- The volcano stock footage at the beginning of Part One is the same as that featured during the opening credits of Inferno and The Enemy of the World.
- One of the voices representing the Doctor’s subconscious is female, marking the first occasion on which it is alluded to that the Doctor can change genders as a part of regenerating.
- Rather tragically, John Levene mentions on the commentary that Darren Plant, the baby who plays infant Benton, died before his first birthday. This gives him the unwanted distinction of being the shortest-lived person to ever appear in Doctor Who.
- Robert Sloman’s original idea was based on the idea of time slippages, having visions of World War One planes attacking modern aircrafts. Due to the budgetary constraints, this being a main storyline was not possible. Sloman also wrote a story called The Daleks in London to close Season 9, which was deemed to be too similar to The Daleks’ Invasion of Earth.
- While filming scenes in Bessie, Pertwee and Manning realised that they had gotten lost.
- Pertwee and Manning improvised the ‘Permission to come on board’ scene, which the composer inserted a small piece from The Sailor’s Hornpipe to complete it.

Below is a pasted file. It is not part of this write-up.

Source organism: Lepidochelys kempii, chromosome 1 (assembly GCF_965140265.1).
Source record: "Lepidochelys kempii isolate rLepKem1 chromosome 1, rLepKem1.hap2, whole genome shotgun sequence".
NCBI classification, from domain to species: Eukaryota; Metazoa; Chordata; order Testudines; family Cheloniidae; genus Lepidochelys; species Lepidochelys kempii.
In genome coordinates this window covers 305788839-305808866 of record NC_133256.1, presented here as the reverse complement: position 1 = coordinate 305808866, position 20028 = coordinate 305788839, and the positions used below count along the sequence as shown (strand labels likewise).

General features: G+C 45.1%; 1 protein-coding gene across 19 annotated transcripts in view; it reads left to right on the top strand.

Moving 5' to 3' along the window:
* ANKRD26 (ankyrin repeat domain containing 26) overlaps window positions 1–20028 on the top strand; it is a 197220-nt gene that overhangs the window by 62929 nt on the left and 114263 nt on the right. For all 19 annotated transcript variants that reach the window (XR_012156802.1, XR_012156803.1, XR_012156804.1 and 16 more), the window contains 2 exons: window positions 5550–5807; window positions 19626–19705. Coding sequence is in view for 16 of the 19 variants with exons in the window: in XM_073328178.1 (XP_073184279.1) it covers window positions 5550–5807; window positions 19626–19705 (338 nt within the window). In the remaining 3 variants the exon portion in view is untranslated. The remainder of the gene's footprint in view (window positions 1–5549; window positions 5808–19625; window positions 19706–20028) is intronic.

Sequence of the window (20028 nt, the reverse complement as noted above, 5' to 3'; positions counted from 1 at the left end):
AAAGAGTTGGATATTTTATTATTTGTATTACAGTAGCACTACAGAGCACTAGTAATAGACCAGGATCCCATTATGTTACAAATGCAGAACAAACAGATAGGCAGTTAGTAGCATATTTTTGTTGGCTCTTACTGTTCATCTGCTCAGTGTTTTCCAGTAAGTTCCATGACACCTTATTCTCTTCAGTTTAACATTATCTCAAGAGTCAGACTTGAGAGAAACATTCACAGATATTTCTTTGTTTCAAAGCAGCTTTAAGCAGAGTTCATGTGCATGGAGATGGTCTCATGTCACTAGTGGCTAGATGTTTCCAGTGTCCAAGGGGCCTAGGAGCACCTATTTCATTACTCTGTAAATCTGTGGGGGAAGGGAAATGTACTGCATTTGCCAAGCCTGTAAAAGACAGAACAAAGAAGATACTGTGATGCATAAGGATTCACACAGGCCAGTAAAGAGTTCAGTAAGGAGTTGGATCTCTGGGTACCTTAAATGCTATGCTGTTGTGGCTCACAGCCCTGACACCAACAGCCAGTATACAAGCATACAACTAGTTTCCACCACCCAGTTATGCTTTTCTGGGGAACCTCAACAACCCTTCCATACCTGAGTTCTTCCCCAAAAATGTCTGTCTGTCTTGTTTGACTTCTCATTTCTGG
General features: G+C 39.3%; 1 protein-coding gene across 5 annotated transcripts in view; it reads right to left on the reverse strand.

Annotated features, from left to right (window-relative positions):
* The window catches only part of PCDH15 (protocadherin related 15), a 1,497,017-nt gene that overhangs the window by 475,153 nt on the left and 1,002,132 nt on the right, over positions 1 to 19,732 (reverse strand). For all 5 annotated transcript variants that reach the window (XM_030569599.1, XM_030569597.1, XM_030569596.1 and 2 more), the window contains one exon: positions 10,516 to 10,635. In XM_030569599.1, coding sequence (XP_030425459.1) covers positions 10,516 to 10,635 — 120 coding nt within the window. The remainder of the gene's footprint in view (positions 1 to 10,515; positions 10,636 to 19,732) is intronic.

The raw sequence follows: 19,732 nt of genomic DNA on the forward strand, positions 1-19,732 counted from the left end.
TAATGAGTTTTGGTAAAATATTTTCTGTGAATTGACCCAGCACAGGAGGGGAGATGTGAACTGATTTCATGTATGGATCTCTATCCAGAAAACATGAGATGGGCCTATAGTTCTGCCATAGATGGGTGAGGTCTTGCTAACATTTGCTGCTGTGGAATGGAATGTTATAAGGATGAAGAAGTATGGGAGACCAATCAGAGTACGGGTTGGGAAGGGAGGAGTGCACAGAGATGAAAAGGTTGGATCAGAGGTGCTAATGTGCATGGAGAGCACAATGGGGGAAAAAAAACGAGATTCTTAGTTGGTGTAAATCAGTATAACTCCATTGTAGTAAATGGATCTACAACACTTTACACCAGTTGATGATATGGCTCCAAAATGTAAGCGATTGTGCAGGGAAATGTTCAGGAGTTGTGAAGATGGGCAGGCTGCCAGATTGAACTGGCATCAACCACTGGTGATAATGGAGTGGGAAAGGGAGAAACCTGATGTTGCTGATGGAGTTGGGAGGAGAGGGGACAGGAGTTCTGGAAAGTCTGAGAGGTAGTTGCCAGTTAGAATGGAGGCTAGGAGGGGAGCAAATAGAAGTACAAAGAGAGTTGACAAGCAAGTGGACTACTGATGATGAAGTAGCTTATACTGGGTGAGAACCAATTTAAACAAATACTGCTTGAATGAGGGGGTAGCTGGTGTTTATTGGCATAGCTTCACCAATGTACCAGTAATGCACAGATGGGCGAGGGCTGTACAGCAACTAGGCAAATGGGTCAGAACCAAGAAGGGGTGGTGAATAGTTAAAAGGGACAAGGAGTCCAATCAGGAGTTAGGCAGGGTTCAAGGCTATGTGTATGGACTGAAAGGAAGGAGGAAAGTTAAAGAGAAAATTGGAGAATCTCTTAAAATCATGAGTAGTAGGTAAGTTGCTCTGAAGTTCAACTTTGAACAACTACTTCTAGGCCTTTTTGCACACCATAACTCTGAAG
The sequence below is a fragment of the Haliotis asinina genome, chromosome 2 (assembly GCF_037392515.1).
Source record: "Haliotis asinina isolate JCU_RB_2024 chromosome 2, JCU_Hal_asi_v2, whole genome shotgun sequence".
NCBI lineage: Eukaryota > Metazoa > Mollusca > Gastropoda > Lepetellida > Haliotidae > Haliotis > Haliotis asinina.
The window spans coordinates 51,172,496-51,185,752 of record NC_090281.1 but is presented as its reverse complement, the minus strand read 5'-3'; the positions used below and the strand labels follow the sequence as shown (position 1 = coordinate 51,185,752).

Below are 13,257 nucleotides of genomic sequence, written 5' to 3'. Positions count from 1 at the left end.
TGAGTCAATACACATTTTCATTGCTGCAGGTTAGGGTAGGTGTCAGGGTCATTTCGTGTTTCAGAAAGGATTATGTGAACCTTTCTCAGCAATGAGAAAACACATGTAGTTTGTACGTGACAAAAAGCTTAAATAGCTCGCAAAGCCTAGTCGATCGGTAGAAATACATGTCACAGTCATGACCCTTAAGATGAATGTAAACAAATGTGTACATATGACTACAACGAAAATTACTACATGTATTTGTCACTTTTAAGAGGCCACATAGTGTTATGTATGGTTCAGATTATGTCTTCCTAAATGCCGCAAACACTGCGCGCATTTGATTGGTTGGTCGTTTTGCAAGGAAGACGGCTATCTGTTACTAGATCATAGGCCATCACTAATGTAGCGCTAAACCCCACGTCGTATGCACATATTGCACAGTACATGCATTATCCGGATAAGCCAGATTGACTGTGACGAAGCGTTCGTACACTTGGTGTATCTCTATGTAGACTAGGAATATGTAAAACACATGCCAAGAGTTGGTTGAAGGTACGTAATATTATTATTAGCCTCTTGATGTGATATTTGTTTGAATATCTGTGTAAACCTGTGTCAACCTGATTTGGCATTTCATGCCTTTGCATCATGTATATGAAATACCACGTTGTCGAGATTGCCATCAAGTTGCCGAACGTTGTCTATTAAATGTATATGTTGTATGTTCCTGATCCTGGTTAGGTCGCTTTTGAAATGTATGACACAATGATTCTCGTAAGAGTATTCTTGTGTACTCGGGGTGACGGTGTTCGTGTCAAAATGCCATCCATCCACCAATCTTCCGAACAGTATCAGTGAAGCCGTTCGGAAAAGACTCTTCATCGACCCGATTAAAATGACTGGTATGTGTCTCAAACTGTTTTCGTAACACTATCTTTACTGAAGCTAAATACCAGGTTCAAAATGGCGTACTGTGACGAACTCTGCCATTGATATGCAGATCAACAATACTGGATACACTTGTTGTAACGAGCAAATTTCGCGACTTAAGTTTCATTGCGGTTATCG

- The only appearance of this TARDIS control room, sometimes referred to as the washing up bowl interior, which was designed by Tim Gleeson.
- Ian Collier would also play the role of Omega in Arc of Infinity and Omega.
- Neville Barber appeared in A Girl’s Best Friend, the only episode of spin-off K-9 And Company.
- Barry Ashton previously appeared in The Moonbase and would appear in Frontier in Space. He also had uncredited roles in The Highlanders, The Evil of the Daleks, Spearhead from Space, The Silurians and Inferno.
- Terry Walsh is probably best known for being Jon Pertwee and Tom Baker’s stunt doubles, famously standing in for Tom Baker after he broke his collar bone during production of The Sontaran Experiment.
- Marc Boyle also worked as a stunt man on the show, but doubled for Nicholas Courtney in Terror of the Autons after Courtney suffered a fit of depression before production.